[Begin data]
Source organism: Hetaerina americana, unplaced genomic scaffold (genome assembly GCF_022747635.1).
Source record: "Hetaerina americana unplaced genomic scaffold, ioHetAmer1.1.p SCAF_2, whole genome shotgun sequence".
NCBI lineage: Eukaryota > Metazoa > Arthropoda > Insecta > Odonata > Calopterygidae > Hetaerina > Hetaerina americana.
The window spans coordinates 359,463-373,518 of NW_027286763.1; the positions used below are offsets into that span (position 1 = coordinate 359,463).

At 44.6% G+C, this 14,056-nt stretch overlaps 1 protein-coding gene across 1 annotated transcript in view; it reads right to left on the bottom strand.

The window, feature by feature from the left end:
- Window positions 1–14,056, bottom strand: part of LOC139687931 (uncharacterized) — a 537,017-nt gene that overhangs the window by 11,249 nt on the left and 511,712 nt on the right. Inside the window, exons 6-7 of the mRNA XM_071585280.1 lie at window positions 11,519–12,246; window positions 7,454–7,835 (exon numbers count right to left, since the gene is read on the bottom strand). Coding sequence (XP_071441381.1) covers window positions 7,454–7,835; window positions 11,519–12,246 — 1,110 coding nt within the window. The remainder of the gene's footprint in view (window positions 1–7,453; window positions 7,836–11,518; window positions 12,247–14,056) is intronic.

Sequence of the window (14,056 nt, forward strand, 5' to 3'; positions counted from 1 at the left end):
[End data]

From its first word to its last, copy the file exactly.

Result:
Source organism: Hetaerina americana, unplaced genomic scaffold (genome assembly GCF_022747635.1).
Source record: "Hetaerina americana unplaced genomic scaffold, ioHetAmer1.1.p SCAF_2, whole genome shotgun sequence".
NCBI lineage: Eukaryota > Metazoa > Arthropoda > Insecta > Odonata > Calopterygidae > Hetaerina > Hetaerina americana.
The window spans coordinates 359,463-373,518 of NW_027286763.1; the positions used below are offsets into that span (position 1 = coordinate 359,463).

At 44.6% G+C, this 14,056-nt stretch overlaps 1 protein-coding gene across 1 annotated transcript in view; it reads right to left on the bottom strand.

The window, feature by feature from the left end:
- Window positions 1–14,056, bottom strand: part of LOC139687931 (uncharacterized) — a 537,017-nt gene that overhangs the window by 11,249 nt on the left and 511,712 nt on the right. Inside the window, exons 6-7 of the mRNA XM_071585280.1 lie at window positions 11,519–12,246; window positions 7,454–7,835 (exon numbers count right to left, since the gene is read on the bottom strand). Coding sequence (XP_071441381.1) covers window positions 7,454–7,835; window positions 11,519–12,246 — 1,110 coding nt within the window. The remainder of the gene's footprint in view (window positions 1–7,453; window positions 7,836–11,518; window positions 12,247–14,056) is intronic.

Sequence of the window (14,056 nt, forward strand, 5' to 3'; positions counted from 1 at the left end):